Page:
If a) restraints are necessary for safety, and b) physical restraints are not appropriate for some reason (two very big “ifs”), there are lots and lots of pharmacological steps before Haldol. We need only look at our prisons to remind ourselves that we don’t live in a world that offers any respect whatsoever to the bodies (or minds) of the people we incarcerate, but this is a particularly nauseating example.

Now that the story is in major U.S. newspapers, anyone know of any groups or activists organizing around this issue? I’m interested.

Bittersweet thanks to alibi shop for the link.

One Response to “Drugging Deportees: Being the “Evil that We Deplore””

  1. Lynn Kendall Says:

    I am not a doctor or pharmacist, but I have some familiarity with the way these drugs work, and using Haldol and Ativan together struck me as potentially a bad idea without close medical attention. So I checked the drug interaction resource at http://www.drugs.com/drug_interactions.php

    Results:

    Haloperidol and Ativan (lorazepam) (Moderate Drug-Drug)
    MONITOR: Central nervous system- and/or respiratory-depressant effects may be additively or synergistically increased in patients taking multiple drugs that cause these effects, especially in elderly or debilitated patients.

    MANAGEMENT: During concomitant use of these drugs, patients should be monitored for potentially excessive or prolonged CNS and respiratory depression. Ambulatory patients should be counseled to avoid hazardous activities requiring complete mental alertness and motor coordination until they know how these agents affect them, and to notify their physician if they experience excessive or prolonged CNS effects that interfere with their normal activities.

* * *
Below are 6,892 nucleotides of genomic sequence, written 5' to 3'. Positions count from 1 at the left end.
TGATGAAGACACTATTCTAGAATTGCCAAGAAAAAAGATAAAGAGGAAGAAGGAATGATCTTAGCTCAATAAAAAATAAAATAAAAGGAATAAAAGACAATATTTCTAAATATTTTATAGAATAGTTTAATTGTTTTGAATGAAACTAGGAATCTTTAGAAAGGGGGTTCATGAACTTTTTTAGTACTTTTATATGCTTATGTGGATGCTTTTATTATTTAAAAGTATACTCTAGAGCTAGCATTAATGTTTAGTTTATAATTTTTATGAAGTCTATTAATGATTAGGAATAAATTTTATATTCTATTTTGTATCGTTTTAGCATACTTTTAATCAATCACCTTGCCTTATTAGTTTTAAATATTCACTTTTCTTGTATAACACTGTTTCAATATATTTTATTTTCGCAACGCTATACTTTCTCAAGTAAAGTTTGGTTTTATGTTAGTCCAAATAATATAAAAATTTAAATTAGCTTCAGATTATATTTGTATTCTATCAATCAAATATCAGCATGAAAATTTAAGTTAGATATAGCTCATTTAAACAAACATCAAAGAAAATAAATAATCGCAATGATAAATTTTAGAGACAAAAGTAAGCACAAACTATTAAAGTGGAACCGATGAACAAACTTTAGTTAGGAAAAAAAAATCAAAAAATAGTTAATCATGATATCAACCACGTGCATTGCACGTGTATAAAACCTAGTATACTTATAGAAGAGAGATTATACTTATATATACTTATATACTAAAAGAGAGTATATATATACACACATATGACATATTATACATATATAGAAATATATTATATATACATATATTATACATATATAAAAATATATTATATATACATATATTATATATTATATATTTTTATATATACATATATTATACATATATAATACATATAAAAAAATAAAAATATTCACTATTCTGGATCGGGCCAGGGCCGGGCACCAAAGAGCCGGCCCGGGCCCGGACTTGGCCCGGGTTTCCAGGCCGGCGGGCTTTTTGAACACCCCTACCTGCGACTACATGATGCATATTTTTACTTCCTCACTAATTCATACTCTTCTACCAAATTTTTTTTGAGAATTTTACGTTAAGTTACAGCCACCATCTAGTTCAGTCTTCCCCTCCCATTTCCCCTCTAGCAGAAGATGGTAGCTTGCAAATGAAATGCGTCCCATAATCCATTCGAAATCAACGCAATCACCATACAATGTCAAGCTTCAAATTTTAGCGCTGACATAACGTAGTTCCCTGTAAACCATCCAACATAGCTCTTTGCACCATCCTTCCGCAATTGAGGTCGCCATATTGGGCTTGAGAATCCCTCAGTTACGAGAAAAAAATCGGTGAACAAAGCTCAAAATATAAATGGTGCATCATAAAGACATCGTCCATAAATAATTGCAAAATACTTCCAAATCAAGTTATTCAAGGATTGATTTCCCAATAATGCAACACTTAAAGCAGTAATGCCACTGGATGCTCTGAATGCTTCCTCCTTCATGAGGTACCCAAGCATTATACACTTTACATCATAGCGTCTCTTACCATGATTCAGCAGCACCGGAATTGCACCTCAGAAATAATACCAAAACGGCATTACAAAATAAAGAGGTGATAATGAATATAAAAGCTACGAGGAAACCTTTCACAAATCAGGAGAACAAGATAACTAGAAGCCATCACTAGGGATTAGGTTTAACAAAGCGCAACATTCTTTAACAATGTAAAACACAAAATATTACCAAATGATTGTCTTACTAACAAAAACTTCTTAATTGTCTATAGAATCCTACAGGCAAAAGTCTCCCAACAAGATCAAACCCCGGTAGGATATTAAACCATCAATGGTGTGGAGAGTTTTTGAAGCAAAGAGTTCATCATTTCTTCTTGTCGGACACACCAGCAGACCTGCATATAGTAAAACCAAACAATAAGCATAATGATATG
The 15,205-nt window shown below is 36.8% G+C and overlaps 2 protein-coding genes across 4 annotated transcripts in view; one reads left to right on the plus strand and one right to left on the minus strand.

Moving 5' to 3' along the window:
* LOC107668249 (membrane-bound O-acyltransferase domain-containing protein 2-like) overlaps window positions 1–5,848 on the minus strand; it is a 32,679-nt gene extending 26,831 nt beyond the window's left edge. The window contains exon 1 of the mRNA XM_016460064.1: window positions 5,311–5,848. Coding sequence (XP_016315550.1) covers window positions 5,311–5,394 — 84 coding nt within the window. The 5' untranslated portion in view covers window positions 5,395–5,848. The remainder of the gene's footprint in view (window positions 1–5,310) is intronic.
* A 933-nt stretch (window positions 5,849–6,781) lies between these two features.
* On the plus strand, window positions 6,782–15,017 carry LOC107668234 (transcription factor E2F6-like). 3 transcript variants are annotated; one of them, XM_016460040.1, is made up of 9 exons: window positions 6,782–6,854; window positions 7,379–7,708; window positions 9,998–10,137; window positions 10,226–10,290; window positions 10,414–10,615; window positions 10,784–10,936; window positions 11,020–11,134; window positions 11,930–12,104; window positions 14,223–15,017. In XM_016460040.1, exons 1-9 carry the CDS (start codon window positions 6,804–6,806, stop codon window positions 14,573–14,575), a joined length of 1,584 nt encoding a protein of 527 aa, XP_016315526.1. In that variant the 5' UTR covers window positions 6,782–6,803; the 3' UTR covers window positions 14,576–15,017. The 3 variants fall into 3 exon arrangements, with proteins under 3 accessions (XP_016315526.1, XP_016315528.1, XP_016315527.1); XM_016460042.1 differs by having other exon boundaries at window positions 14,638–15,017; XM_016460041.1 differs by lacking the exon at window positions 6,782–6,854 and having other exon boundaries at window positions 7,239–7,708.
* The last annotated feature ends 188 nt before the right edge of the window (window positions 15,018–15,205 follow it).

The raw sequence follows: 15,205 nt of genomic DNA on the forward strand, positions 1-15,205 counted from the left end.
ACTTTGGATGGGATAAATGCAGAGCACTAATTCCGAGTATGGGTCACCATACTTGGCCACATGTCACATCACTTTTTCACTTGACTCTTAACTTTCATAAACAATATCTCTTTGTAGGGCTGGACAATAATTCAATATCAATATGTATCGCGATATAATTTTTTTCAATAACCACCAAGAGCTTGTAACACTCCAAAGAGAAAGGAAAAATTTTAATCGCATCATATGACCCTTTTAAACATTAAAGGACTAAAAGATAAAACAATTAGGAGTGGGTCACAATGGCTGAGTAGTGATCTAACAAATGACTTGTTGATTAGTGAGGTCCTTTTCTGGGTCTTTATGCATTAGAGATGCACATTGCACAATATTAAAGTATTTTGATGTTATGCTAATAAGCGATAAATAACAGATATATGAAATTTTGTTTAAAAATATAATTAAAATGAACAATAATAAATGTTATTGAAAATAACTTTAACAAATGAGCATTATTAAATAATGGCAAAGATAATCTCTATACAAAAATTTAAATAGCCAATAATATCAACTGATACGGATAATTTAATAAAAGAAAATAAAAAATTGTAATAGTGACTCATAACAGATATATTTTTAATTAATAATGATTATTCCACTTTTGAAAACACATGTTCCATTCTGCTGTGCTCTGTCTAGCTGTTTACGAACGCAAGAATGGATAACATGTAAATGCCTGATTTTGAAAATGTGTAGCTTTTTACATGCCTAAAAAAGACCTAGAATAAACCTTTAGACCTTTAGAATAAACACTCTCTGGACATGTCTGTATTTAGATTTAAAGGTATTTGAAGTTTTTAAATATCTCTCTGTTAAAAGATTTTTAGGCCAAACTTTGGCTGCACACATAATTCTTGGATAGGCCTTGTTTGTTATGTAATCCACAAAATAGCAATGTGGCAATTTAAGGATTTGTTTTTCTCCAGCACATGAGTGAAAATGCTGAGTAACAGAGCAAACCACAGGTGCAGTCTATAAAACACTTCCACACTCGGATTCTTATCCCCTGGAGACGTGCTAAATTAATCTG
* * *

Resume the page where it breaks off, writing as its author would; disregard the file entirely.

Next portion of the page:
Now, maybe respiratory depression doesn’t sound that serious, but as an asthmatic, I know it can be life-threatening to some people. Moreover, asthmatics who are flying have a much harder time breathing anyway. Add respiratory depression to long air flights, and you could have a real emergency.

    The hypotension also mentioned as a side effect sounds positively healthy — look, it lowers blood pressure! But that can be disastrous during air travel, too.

    But these side effects are incidental. Ativan and Haldol have some side effects that can be extremely useful to the Guantanamo jailers. They are well known to cause sedation, confusion, and memory loss.

    Effectively, these prisoners are so drugged that they cannot speak out to anyone while they’re traveling. And when or if they do speak, their stories will be suspect, due to the confusion caused by the drugs. If they can even remember what happened to them — they might not be able to.

    Mind and body are intimately entwined. Drugging these prisoners makes them less able to speak, less believable, and less aware of what really happened to them.